There is one potential wildcard with the French Personal.  Because they have been operating the Bearn for at least a dozen years before WWII, they have trained crews on how to operate a CV and would potentially be years ahead in naval aviation they say Germany or Italy whom haven't even finished their first CV.  The Admiral whom gave the order to scuttle at Toulon was a pioneer of naval aviation and the former captain of the Bearn.  If he had escaped with the rest of the French Fleet, the skill set would already be there.  So it could be possible that the Free French Navy could have been given a modern CV, either by the Royal Navy or by the United States Navy.  I know that HMS Victorious was loaned to the USN at one point and HMS Colossus would eventually be given to French and turned into Arromanches.  There's also the US built HMS Biter that was eventually returned to the US and then given to the French in 1945 as Dixmude and there's the USS Belleau Wood that was given to the French as Bois Belleau.  If the entire French Fleet and it's personal were fighting for the Free French, these gifted CVs could have been given earlier to supplement their fleet.

J%C3%B3zef_Unrug,_Jean_de_Laborde,_Eugen

Admiral Jean de Laborde (Center).  Former Captain of the Bearn.

 

4 hours ago, Lord_Slayer said:

Yes, The Dunks and Rich would have provided a powerful counter to the Kongos. But (at least in the instance of the Hiei), The French would have had the same fuel supply issue as the US Navy did. The tanker support wasn't there, BBs either stayed near base, or within the fleet. It wasn't until late '42 that 2 US BBs operated together in that theater.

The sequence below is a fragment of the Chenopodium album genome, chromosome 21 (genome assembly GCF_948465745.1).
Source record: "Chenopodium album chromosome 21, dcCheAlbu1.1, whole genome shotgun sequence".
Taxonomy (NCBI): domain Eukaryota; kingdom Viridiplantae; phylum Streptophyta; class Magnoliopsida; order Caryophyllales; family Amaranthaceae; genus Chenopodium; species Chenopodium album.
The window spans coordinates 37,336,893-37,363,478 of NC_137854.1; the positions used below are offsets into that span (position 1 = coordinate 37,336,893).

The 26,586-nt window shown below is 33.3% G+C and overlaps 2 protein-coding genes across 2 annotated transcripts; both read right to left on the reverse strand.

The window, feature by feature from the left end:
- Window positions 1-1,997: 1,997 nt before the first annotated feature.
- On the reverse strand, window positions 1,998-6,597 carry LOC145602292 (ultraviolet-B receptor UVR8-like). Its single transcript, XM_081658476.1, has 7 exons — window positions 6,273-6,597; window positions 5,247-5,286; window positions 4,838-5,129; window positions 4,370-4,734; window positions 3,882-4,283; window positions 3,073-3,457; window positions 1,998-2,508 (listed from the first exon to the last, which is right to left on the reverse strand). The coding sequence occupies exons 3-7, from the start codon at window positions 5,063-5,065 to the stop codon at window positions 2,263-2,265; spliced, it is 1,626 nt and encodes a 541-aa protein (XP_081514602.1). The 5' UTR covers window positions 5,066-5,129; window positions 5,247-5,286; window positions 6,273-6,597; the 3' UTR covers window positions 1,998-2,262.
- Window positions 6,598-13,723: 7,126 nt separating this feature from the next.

Now Modern US BBs (North Cal, SoDak) were capable of some decent cruising ranges (15k-17k nm). The French BBs had about half the cruising distance (7k-8k nm), meaning they would have to refuel long before the US BBs would. Also in reading about the Dunk, she would not carry a max fuel load so to 'maximize the underwater protection'. A full fuel load would create additional pressure on the bulkheads instead of absorbing it.

 

As for training, if operating with the US fleet, there would likely be some fleet maneuvers or a training period to get the French sailors up to speed. Also if sailing with a CV force, they would likely have participated in  the Battle of Santa Cruz. That would get the French sailors some fighting experience, though only in an AA battle. The real test would be when they actually meet the enemy at sea, ship to ship. Its one thing to open fire on a target that just floats there, its completely different  when that target is shooting back.

It's only 1,413.04 km from New Caledonia to Guadalcanal or 2,859.55 km from Sydney.  New Caledonia was a Free French colony and the main South Pacific Fleet base of the United States Navy.   South Pacific Fleet was the one that turned back the Japanese navy in the Battle of the Coral Sea in May 1942.